UCB sketch­es grand plans for new head­quar­ters as it grabs Eli Lil­ly's aban­doned neu­ro R&D cam­pus

Bel­gium’s UCB is set to in­vest more than £1 bil­lion ($1.29 bil­lion) in the UK over the next five years — start­ing with a brand new head­quar­ters built on a cam­pus it’s ac­quir­ing from Eli Lil­ly.

The com­pa­ny has “state-of-the-art re­fur­bish­ment” planned for the 47-acre fa­cil­i­ty in Windle­sham, Sur­rey, be­fore it re­lo­cates from the cur­rent UK home in Slough, Berk­shire. For an idea of its scale, UCB boast­ed that its new cam­pus used to be Lil­ly’s sec­ond-largest re­search site world­wide.

Lil­ly had an­nounced last year that it was shut­ter­ing the out­post, which had been hous­ing a neu­ro­science R&D unit, as it con­sol­i­dat­ed re­search back in­to Cam­bridge, MA. As a re­sult, the phar­ma gi­ant axed 80 jobs and moved the re­main­ing 270 or so em­ploy­ees to a near­by site.

For UCB, it will now nur­ture new pro­grams in gene ther­a­py on top of its lega­cy an­ti­body dis­cov­ery work and oth­ers.

Jean-Christophe Tel­li­er

Sit­u­at­ed on the out­skirts of Lon­don — in fact, just 30 min­utes from its old cam­pus — the new UK hub will al­low sci­en­tists to con­tin­ue col­lab­o­rat­ing with uni­ver­si­ties, biotechs and med­ical re­search char­i­ties, UCB chief Jean-Christophe Tel­li­er not­ed.

“We have a strong track record of dis­cov­er­ing med­i­cines in the UK which go on to make a dif­fer­ence to the lives of pa­tients world­wide,” he said in a state­ment.

The CEO has been bring­ing in new as­sets in neu­rol­o­gy and rare dis­eases to com­ple­ment a pipeline large­ly dom­i­nat­ed by im­munol­o­gy, first bag­ging Ra Phar­ma and its C5 in­hibitor for myas­the­nia gravis in a $2.1 bil­lion buy­out and then pick­ing up En­gage Ther­a­peu­tics for $125 mil­lion up­front.

Ryan Watts, Denali CEO

De­nali slips as a snap­shot of ear­ly da­ta rais­es some trou­bling ques­tions on its pi­o­neer­ing blood-brain bar­ri­er neu­ro work

Denali Therapeutics had drummed up considerable hype for their blood-brain barrier technology since launching over six years ago, hype that’s only intensified in the last 14 months following the publications of a pair of papers last spring and proof of concept data earlier this year. On Sunday, the South San Francisco-based biotech gave the biopharma world the next look at in-human data for its lead candidate in Hunter syndrome.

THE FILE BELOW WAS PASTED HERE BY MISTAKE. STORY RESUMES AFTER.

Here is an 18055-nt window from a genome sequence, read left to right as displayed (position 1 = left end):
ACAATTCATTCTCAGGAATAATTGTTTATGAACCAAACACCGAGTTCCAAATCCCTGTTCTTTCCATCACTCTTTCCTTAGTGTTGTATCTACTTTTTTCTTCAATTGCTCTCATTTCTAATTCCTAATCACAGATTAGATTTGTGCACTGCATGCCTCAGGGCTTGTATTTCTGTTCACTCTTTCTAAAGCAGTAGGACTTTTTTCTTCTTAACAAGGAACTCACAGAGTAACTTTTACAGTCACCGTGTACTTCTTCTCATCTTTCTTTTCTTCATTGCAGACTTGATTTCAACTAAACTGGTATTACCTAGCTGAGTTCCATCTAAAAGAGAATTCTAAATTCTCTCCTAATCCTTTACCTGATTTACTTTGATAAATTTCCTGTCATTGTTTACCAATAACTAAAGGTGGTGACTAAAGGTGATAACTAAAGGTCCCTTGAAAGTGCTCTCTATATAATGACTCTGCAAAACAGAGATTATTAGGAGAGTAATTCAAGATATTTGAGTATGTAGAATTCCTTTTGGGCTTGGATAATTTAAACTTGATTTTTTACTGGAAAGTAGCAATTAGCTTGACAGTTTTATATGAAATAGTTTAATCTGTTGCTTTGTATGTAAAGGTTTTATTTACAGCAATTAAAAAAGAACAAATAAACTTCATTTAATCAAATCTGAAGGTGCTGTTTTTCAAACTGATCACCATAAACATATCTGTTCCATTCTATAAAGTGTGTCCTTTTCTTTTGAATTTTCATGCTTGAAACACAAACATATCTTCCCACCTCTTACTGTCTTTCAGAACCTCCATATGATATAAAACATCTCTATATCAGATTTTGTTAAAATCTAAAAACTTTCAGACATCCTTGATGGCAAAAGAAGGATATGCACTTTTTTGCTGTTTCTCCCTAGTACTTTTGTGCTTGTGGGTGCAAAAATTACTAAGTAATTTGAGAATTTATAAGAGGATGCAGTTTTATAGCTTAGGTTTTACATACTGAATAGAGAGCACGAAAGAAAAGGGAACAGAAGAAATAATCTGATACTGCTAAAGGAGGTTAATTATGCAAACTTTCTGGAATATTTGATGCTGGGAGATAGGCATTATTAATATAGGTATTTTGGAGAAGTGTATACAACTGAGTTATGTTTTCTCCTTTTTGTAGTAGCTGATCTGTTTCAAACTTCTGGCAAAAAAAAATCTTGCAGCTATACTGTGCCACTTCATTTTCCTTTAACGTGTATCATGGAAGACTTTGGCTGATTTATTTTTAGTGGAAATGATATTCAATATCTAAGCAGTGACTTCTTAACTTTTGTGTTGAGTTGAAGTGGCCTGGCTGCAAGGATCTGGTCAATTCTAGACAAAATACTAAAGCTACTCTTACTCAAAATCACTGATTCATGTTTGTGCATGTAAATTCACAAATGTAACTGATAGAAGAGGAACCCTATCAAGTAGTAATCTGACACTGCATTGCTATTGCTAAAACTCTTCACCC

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Why is On­col­o­gy Drug De­vel­op­ment Re­search Late to the Dig­i­tal Bio­mark­ers Game?

During the recent Annual ASCO Meeting, thousands of cancer researchers and clinicians from across the globe joined together virtually to present and discuss the latest findings and breakthroughs in cancer research and care. There were more than 5000+ scientific abstracts presented during this event, yet only a handful involved the use of motion-tracking wearables to collect digital measures relating to activity, sleep, mobility, functional status, and/or quality of life. Although these results were a bit disappointing, they should come as no surprise to those of us in the wearable technology field.

J&J’s Rem­i­cade — the poster child for how to block biosim­i­lars — fi­nal­ly set­tles Pfiz­er suit

Biosimilars have proven time and again (although mostly in Europe) that competition works to bring down the cost of a once-pricey biologic, and can even expand its use.

J&J’s Remicade, however, has always proven to be an outlier.

Back in 2016, Pfizer won FDA approval for its infliximab biosimilar, known as Inflectra, but when the launch foundered, the company sued J&J, claiming that the company’s plan to block biosimilar competition worked incredibly well. Pfizer even went on to win FDA approval for a second infliximab biosimilar in 2017, known as Ixifi, but decided to never launch it.

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The clock is tick­ing for Iterum af­ter FDA hands down CRL for Pfiz­er castoff an­tibi­ot­ic